Sprint’s New 2012 4G Network Rollout May Hint at LTE iPhone 5
After the excitement that surrounded the October 4th iPhone 4S announcement and the ensuing shock and grief over Steve Jobs’ death in the same week, Sprint’s October 7th press conference for investors on the iPhone and 4G network rollout passed by with only a whimper on the news wires. Unlike the flashy, media-rich Apple media event, Sprint’s press conference was more of a “talking head,” with top Sprint executives discussing a wide range of issues, performance, and developments that only investors could find interesting.
Sprint CEO Dan Hesse led off, referencing the iPhone in his opening remarks. He admitted that the #1 reason for Sprint’s loss of customers over the past few years has been the lack of the iPhone in their roster of smartphone products, admitting that the iPhone is the “best global brand in the tech space.” While subsidies are higher on the iPhone than other phones, Hesse expects the iPhone 4S will be one of the company’s most profitable products, and a chance at boosting Sprint’s profit margins.
Aside from Hesse’s remarks, however, the press conference was surprisingly light on discussion of the iPhone 4S.
The crux of the Sprint press conference concentrated on Sprint’s aggressive investment in a wide-reaching 4G LTE network, which the company plans to roll out in mid 2012. And although the iPhone was not explicitly discussed in Sprint’s 4G LTE network presentation, their investment in 4G technology suggests that the 2012 iPhone 5 could indeed be Apple’s first LTE smartphone.
At present, Sprint imagines that it will take two to three years from this point to fully enable their 4G network. We were explicitly told in the press conference that Sprint’s first 4G devices will be dual-mode CDMA/LTE devices — including tablets and smartphones — and that they will begin to be available in mid 2012, expecting 15 4G-ready devices in the first wave.
Wouldn’t that be right around the time of Apple’s 2012 WWDC, the usual event where a new iPhone gets announced?
It also appears that Sprint is getting into the LTE race at just the right time: the press conference revealed that LTE chipset costs are actually set to decline in the next 4 years, bringing them well in line with current 3G chip sets. This might be the ultimate reason why Apple has held off on deploying LTE technology into the iPhone: they’re waiting for costs to go down so that a 4G LTE iPhone can maximize profits.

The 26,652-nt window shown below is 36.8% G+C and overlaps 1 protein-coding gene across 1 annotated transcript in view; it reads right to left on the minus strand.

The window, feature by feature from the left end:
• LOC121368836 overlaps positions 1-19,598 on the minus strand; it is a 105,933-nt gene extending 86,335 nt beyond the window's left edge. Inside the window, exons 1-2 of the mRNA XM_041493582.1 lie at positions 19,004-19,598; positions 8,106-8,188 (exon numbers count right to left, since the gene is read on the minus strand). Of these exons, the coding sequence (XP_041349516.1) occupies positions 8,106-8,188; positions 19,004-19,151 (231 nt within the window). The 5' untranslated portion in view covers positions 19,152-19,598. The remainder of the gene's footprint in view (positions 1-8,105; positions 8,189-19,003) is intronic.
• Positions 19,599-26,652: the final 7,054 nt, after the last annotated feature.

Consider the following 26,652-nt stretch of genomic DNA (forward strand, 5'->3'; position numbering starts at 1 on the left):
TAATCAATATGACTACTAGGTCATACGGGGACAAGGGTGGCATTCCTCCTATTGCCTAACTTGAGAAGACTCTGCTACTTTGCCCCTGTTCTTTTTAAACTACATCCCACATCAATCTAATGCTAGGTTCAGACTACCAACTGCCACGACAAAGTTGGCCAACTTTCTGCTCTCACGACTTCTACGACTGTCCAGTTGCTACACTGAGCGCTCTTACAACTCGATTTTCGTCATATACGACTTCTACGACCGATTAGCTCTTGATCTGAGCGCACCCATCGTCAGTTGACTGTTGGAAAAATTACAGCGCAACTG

Sprint’s modified network infrastructure will be a streamlined multi-mode 3G and 4G network platform combined: it’s much smaller, flexible, easy to maintain, less utility requirement, less of a footprint, and low-cost. And Sprint will be looking to rent out use of their 4G LTE network to smaller mobile companies — such as current 4G tenant LightSquared — thus building a kind of “confederation” of small mobile companies under the Sprint umbrella. It should do a lot to boost revenues for the company.
The notion that the 2012 iPhone 5 could end up being 4G LTE based on this press conference is pure speculation — it is nothing more than a bit of deductive reasoning, imagining that Sprint’s “all in” investments in the iPhone and 4G are bound to converge at some point. It just makes good business sense. But if the iPhone 5 does turn out to be truly 4G — and that it gets announced in mid 2012 — then we could be looking at the bold iPhone 5 redesign that many expected in 2011.
Other Notes From the Press Conference
- ACSI says that Sprint is the most improved company across all 47 industries in customer satisfaction over the past three years, and the only improved U.S. mobile carrier. Sprint is now tied with Verizon in customer satisfaction.
- The Reputation Institute says that in 2010, Sprint’s worldwide reputation improved more than any other company in the world.
- Sprint’s total Subscribers decreased for 11 consecutive quarters, but have increased for the last 5 consecutive quarters.